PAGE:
Glen Gould was a phenomenal pianist. As ever- a fascinating performance. But his comments ‘Beethoven’s methods do not work’ could- dare I say- equally apply to his own performance. The first movement is just too slow- the great tune sags with no impetus. The finale is most successful with Gould’s conservative tempo allowing for great clarity between the voices & not just the usual out of control rollercoaster. Part of the problem in Pre Romantic piano music is the decay of the sound on less well developed pianos. In The Viennese Classicists- its necessary to often adopt swifter tempi to sustain the legato line- particularly in the slower/reflective movements. Afterall- the Appassionata is not a Chopin Nocturne, a Debussy Reverie or a Scriabin tone poem- where you can go as slow as you like if you keep the sustain pedal down! I suspect- as usual with Gould- despite his great musical genius- he was being deliberately controversial & iconoclastic & was fully aware of the perversity of his interpretation to ruffle a few feathers.

  • christopher storey says:

    Personally, I found it fascinating, although I can see it would not suit all tastes . Even the finale’s coda is not taken at the pace one hears too often today, when it becomes a meaningless jumble of notes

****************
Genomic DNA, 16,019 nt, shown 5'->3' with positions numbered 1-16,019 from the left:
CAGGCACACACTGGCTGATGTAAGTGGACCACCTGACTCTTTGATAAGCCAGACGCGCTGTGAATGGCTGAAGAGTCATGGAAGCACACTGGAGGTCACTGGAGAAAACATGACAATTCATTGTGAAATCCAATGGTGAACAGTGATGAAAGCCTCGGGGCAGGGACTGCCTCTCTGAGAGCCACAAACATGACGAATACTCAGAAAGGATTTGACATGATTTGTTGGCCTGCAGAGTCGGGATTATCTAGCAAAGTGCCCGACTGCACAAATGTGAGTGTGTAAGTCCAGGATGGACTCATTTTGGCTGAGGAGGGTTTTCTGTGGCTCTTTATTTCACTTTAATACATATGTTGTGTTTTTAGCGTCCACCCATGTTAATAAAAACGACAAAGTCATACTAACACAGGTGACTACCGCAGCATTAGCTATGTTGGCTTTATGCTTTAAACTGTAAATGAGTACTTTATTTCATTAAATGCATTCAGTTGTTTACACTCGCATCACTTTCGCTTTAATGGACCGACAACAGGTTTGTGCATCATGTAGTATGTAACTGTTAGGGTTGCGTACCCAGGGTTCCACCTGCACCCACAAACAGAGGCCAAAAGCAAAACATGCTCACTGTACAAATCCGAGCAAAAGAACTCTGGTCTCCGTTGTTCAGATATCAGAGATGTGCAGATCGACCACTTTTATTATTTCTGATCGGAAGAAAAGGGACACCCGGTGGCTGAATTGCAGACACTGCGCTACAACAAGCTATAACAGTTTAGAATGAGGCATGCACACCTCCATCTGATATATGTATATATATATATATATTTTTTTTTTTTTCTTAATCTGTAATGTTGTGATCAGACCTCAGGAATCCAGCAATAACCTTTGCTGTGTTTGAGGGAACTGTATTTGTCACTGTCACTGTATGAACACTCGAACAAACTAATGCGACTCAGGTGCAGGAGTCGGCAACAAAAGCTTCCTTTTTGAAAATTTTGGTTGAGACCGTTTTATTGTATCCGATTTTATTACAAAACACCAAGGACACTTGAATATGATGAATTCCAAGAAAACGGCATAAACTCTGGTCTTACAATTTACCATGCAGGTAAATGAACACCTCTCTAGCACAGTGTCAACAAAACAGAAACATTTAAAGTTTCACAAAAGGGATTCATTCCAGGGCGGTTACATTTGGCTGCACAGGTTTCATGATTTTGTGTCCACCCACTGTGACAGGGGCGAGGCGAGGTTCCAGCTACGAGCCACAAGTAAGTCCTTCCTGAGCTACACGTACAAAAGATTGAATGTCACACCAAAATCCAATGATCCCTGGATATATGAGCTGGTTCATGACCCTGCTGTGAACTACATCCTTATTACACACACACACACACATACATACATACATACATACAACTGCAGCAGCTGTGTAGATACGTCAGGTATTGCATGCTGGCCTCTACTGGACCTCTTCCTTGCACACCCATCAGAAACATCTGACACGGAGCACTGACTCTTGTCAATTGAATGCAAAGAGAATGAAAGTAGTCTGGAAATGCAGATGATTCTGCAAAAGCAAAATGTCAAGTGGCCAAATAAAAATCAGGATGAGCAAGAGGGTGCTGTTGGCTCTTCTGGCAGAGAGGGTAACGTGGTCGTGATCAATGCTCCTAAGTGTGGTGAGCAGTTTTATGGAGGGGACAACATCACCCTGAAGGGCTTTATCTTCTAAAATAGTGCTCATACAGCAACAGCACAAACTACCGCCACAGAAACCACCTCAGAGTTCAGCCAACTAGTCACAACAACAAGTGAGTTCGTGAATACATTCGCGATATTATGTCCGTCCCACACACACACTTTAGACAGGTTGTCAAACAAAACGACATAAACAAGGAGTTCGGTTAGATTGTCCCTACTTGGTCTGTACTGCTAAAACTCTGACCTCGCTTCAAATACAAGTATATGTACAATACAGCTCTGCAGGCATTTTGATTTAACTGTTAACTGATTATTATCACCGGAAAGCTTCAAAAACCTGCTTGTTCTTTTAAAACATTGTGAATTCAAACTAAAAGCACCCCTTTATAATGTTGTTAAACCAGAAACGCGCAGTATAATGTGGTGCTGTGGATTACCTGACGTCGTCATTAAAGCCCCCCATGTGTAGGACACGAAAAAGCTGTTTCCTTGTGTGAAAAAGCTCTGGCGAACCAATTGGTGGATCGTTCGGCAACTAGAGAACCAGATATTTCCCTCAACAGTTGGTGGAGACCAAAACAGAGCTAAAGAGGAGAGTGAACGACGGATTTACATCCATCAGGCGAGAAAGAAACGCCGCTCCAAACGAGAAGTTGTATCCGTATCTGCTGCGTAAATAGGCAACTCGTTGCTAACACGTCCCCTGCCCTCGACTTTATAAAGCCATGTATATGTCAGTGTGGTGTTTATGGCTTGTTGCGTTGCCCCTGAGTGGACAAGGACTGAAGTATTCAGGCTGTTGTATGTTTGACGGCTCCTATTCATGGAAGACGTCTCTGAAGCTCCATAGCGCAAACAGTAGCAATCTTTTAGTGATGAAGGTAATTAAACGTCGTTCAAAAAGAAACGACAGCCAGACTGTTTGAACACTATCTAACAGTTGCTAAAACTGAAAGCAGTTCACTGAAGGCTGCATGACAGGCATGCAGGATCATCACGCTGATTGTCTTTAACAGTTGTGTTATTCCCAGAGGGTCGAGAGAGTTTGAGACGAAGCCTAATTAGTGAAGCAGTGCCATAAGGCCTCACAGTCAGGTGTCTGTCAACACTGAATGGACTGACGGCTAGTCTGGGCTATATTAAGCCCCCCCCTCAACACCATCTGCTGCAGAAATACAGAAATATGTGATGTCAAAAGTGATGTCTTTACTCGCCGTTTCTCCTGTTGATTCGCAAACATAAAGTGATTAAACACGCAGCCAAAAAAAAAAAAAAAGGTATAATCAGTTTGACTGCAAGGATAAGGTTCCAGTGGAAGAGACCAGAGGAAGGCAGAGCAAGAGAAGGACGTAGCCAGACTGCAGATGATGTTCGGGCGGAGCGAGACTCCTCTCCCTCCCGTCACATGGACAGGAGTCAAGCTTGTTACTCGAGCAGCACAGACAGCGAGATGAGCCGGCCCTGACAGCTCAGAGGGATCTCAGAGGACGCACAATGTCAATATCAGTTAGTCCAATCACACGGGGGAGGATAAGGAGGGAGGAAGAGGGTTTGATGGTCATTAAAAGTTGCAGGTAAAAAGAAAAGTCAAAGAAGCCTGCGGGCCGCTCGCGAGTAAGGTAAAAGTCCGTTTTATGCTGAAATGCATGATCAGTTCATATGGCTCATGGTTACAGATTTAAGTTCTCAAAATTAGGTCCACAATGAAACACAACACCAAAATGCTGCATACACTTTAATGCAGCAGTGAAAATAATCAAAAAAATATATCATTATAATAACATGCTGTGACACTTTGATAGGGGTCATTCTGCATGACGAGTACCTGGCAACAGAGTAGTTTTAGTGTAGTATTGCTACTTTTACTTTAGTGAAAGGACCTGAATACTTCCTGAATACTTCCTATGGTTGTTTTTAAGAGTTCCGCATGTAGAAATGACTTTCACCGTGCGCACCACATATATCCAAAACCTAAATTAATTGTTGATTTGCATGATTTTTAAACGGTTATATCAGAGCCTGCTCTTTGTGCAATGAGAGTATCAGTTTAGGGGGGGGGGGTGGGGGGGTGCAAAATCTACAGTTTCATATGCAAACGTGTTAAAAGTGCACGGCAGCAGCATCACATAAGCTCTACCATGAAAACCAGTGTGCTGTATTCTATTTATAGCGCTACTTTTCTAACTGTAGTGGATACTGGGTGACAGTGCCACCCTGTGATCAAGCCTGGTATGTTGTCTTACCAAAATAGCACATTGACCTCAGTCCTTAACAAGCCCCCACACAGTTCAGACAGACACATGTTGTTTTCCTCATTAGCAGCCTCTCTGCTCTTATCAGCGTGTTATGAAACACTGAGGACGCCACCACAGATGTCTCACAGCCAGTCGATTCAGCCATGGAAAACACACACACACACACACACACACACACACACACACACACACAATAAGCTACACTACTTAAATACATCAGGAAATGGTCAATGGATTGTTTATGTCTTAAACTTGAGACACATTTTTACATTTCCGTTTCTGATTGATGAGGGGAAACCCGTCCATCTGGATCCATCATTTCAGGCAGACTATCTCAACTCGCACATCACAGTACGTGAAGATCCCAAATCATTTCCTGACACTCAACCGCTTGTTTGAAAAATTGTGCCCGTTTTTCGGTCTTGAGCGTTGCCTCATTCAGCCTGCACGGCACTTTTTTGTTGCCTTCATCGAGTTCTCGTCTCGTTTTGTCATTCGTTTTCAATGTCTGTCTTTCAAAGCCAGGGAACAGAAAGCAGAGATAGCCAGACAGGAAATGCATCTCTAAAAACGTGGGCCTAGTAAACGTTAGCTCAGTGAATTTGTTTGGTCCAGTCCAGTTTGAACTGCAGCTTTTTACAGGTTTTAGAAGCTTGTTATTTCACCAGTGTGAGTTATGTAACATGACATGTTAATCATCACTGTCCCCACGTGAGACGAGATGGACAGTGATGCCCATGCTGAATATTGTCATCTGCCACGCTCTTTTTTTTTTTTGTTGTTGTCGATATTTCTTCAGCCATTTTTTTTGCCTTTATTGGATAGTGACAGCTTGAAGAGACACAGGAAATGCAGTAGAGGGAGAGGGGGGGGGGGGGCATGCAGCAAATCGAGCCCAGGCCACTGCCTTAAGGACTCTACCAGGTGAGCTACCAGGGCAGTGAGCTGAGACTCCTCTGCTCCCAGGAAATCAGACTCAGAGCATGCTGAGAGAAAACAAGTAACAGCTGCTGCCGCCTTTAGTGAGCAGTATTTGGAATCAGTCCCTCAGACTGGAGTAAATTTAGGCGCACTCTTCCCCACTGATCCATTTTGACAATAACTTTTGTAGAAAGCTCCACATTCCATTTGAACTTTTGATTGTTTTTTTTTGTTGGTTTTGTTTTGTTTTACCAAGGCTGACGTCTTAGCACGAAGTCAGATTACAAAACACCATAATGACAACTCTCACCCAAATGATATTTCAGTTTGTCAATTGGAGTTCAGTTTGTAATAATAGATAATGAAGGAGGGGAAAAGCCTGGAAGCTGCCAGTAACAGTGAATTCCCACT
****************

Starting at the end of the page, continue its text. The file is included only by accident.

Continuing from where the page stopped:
• Sol L Siegel says:

    “‘The Appassionata was created when Beethoven was preoccupied with being Beethoven; he was pompous and defiant to the point of over-confidence.'” Hmm… sounds more like Gould himself in his determination to pound the square peg of Beethoven into the round hole of his concept of what a “good” Beethoven sonata should sound like. I like much of Gould’s Beethoven, but as far as I’m concerned, this is a party record.

  • Ron says:

    Scene: Indiana University, Bloomington.
    Event: Weekly Master Class
    Instructor: Abbey Simon
    “And now for the slow movement”.

  • John Borstlap says:

    Unlistenable. Not ‘a scandal’ but simply stupid.

    Performers who wilfully stand between the work and its audience should either withdraw from the stage or becoming a composer him/herself.

    Many recordings of GG are ego tripping on the expense of the music, as if he wanted to convey: I’m bigger than the music, than the composer. But he could not compose.

    • Thomas Mollo says:

      Is it possible that Gould was so much influenced by Richter’s slower than usual (but highly successful) recording of Schubert’s D960 that he wanted to apply what he believed he learned from it to this sonata? I’m no authority but I wonder if there’s a connection here.

  • E says:


  • guest says:

    About 20 years ago a new set of recordings of Beethoven symphonies came out, David Zinman, conducting the Zurich Tonhalle. Per the liner notes, new Barenreiter editions. Played faster than any I had heard before. Everything was up-tempo.
    Brought new meaning, oh, it’s a old cliche, but I loved these performances especially of the first 2, 5, and 6. I heard new instruments on these CDs. Just an opine. Gould is fine, not a god.

  • Jack says:

    Anything he does is always interesting, even if it doesn’t happen to match with my tastes. Gould was a thinker and a scholar, and his performances are the result of a process he went through.

    Look at his famous Brahms first concerto performance with Bernstein and check out Bernsteins performance with Zimmerman decades later and tempo-wise you’ll be shocked at the similarity.